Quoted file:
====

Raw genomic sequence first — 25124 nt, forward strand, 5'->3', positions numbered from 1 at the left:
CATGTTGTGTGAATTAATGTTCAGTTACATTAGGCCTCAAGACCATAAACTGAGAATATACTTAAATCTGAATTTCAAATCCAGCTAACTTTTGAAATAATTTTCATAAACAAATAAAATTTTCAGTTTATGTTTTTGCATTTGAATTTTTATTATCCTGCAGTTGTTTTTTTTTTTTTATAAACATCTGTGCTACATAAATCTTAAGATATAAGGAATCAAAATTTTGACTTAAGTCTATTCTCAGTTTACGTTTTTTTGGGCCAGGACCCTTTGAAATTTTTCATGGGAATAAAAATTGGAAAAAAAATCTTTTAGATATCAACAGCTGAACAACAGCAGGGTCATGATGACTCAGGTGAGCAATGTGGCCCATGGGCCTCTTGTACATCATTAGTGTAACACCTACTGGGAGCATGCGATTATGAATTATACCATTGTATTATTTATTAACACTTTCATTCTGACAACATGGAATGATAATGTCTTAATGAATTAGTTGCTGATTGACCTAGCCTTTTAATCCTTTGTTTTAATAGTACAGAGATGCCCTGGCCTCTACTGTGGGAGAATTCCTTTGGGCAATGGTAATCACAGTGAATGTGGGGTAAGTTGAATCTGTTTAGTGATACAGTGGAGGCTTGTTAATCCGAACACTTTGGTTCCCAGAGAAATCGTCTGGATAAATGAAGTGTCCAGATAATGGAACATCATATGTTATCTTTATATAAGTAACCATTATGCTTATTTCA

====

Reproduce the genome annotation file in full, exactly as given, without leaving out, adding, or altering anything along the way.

Raw genomic sequence first — 25124 nt, forward strand, 5'->3', positions numbered from 1 at the left:
CATGTTGTGTGAATTAATGTTCAGTTACATTAGGCCTCAAGACCATAAACTGAGAATATACTTAAATCTGAATTTCAAATCCAGCTAACTTTTGAAATAATTTTCATAAACAAATAAAATTTTCAGTTTATGTTTTTGCATTTGAATTTTTATTATCCTGCAGTTGTTTTTTTTTTTTTATAAACATCTGTGCTACATAAATCTTAAGATATAAGGAATCAAAATTTTGACTTAAGTCTATTCTCAGTTTACGTTTTTTTGGGCCAGGACCCTTTGAAATTTTTCATGGGAATAAAAATTGGAAAAAAAATCTTTTAGATATCAACAGCTGAACAACAGCAGGGTCATGATGACTCAGGTGAGCAATGTGGCCCATGGGCCTCTTGTACATCATTAGTGTAACACCTACTGGGAGCATGCGATTATGAATTATACCATTGTATTATTTATTAACACTTTCATTCTGACAACATGGAATGATAATGTCTTAATGAATTAGTTGCTGATTGACCTAGCCTTTTAATCCTTTGTTTTAATAGTACAGAGATGCCCTGGCCTCTACTGTGGGAGAATTCCTTTGGGCAATGGTAATCACAGTGAATGTGGGGTAAGTTGAATCTGTTTAGTGATACAGTGGAGGCTTGTTAATCCGAACACTTTGGTTCCCAGAGAAATCGTCTGGATAAATGAAGTGTCCAGATAATGGAACATCATATGTTATCTTTATATAAGTAACCATTATGCTTATTTCA